In this gritty, confessional memoir, Michelle Tea takes the reader back to the city of her childhood: Chelsea, Massachusetts—a place where time and hope are spent on things not getting any worse. Tea’s girlhood is shaped by the rough fabric of the neighborhood and by its characters—the soft vulnerability of her sister Madeline and her quietly brutal Polish father; the doddering, sometimes violent nuns of Our Lady of Assumption; Marisol Lewis from the projects by the creek; and Johnna Latrotta, the tough-as-nails Italian dance-school teacher who offered a slim chance for escape to every young Chelsea girl in tulle and tap shoes. Told in Tea’s trademark loose-tongued, lyrical style, this memoir both celebrates and annihilates one girl’s tightrope walk out of a working-class slum and the lessons she carries with her. With wry humor and a hard-fought wisdom, Tea limns the extravagant peril of a dramatic adolescence with the private, catastrophic secret harbored within the walls of her family’s home—a secret that threatens to destroy her family forever.
Women’s & Gender Studies
In a society where sexism, heteronormativity, and transmisogyny are still prevalent, we need feminism and gender theory more than ever. From the irreverent crash course in feminism, Full Frontal Feminism by Jessica Valenti to insightful texts like Bi:Notes for a Bisexual Revolution by Shiri Eisner and Excluded by Julia Serano, Seal Press has everything you need to equip yourself for the challenges women face today.
Shout Out seeks to answer many questions, among them: How do so many women survive the violence of their daily lives? Where do they find hope? How can this violence still occur?
More and more women—mothers, grandmothers, wives, daughters, and sisters—are doing hard prison time all across the United States. Many of them are facing the prospect of years, decades, even lifetimes behind bars. Oddly, there’s been little public discussion about the dramatic increase of women in the prison system. What exactly is happening here, and why? The answers are in Women Behind Bars, in which investigative journalist Silja Talvi sheds light on why American girls and women are being locked up at such unprecedented rates. Talvi travels across the country to weave together interviews with inmates, correctional officers, and administrators, providing readers with a glance at the impact incarceration has on our society. With a combination of compassion and critical analysis, Talvi delivers a timely, in-depth analysis of a growing and extremely complicated issue.
Female spoken word artists have become the spokeswomen for a new generation. This demanding oral poetry of the early 21st century has defined a vanguard of lithely muscled voices; women who think and act decisively to create their distinctive and desperately earned realities. The combination of the eminent slam movement and the upsurge of bold underground feminism has created a unique pool of women who verbally challenge society on all fronts. Editor Alix Olson brought together a variety of astounding spoken word artists for Word Warriors. Included in this collection are Patricia Smith and Eileen Myles, two of our most formidable and famous spoken-word foremothers, Tony-award winner Sarah Jones, Lynn Breedlove from the infamous dyke-punk band Tribe 8, Palestinian-born and raised Suheir Hummadd, and many more. These women join other amazing artists from many different backgrounds to create Word Warriors, a powerful and comprehensive collection of work from the best and brightest female spoken word artists today.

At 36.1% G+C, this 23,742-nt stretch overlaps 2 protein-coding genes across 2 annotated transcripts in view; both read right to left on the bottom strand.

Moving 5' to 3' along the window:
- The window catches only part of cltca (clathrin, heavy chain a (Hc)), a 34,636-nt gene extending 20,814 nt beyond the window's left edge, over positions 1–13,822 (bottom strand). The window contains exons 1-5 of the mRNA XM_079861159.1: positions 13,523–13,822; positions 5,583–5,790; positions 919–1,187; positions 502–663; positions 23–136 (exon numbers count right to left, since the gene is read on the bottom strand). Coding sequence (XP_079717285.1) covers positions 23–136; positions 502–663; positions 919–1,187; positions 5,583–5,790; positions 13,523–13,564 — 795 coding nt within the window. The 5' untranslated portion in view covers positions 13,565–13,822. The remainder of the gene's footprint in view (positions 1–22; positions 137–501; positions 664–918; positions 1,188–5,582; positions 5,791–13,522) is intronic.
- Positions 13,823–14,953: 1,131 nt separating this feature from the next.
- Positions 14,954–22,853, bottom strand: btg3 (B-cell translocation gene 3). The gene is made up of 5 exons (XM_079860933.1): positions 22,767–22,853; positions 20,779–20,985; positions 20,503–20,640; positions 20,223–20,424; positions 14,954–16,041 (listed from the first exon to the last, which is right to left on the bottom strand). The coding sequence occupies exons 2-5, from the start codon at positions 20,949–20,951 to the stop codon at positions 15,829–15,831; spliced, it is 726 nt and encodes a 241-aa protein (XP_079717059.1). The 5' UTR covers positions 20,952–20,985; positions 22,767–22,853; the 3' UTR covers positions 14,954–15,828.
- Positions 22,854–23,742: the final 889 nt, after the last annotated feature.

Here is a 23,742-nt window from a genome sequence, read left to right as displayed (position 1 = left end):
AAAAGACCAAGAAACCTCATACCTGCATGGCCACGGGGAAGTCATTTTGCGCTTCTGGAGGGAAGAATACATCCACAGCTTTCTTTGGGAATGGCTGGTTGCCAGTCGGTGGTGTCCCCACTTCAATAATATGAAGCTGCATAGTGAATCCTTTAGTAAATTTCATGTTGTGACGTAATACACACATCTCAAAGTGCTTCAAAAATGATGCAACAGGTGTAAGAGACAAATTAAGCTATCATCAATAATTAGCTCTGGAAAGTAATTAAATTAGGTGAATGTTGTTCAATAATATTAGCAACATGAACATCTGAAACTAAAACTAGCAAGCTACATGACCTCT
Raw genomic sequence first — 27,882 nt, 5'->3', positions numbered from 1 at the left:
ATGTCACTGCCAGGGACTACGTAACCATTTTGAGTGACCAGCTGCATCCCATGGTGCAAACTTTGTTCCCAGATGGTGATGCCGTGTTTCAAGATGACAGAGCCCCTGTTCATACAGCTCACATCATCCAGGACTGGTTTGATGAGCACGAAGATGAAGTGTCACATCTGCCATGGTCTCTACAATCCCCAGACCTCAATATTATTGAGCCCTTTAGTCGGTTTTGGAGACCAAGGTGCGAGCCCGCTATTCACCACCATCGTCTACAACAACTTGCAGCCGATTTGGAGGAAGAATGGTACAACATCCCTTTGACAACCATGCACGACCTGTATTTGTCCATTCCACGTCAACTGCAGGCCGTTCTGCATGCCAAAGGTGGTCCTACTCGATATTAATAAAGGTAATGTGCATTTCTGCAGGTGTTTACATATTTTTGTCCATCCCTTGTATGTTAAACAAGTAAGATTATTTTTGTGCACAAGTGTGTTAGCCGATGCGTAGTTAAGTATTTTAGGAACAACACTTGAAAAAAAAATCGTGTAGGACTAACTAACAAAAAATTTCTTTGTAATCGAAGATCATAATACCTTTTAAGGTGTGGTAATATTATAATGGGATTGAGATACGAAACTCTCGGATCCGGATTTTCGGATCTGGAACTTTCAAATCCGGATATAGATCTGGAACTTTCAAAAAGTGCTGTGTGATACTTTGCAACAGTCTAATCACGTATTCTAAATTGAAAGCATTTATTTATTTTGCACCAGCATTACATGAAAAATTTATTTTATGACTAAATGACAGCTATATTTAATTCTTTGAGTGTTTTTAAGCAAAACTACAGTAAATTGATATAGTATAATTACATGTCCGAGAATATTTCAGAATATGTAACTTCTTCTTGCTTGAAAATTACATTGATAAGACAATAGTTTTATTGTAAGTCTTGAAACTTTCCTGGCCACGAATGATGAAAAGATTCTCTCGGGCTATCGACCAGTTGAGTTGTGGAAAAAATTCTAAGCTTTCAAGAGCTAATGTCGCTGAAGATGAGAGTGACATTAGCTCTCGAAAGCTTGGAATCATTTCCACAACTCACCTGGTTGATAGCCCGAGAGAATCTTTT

Nearly fifteen years before the Stonewall Rebellion and the birth of gay liberation came the Daughters of Bilitis (DOB). Like its predominantly gay male counterparts, the Mattachine Society and ONE, Inc., DOB was launched in response to the oppressive antihomosexual climate of the McCarthy era, when lesbian and gay people were arrested, fired from jobs, and had their children taken away simply on the basis of their sexual orientation. It was against this political backdrop that in 1955 a circle of San Francisco women formed a private club where lesbians could meet other lesbians in a safe, affirming setting. A year later, they produced The Ladder, the first ongoing monthly magazine for lesbians. Over the next two decades, what began as a small social group evolved into a national women’s organization that counted more than a dozen chapters. In Different Daughters, Marcia Gallo draws on interviews with former members of DOB, many of whom have never spoken on record before, as well as extensive research in both archival and personal collections. She chronicles how through its leaders, magazine, and international network of activists, the Daughters played a crucial role in creating lesbian identity, visibility, and political strategies in Cold War America-–and in the process laid the foundation for today’s lesbian and feminist movements.
Hijas Americanas addresses experiences that are uniquely female and Latin, focusing on themes of body image, standards of beauty, ethnic identity, and sexuality.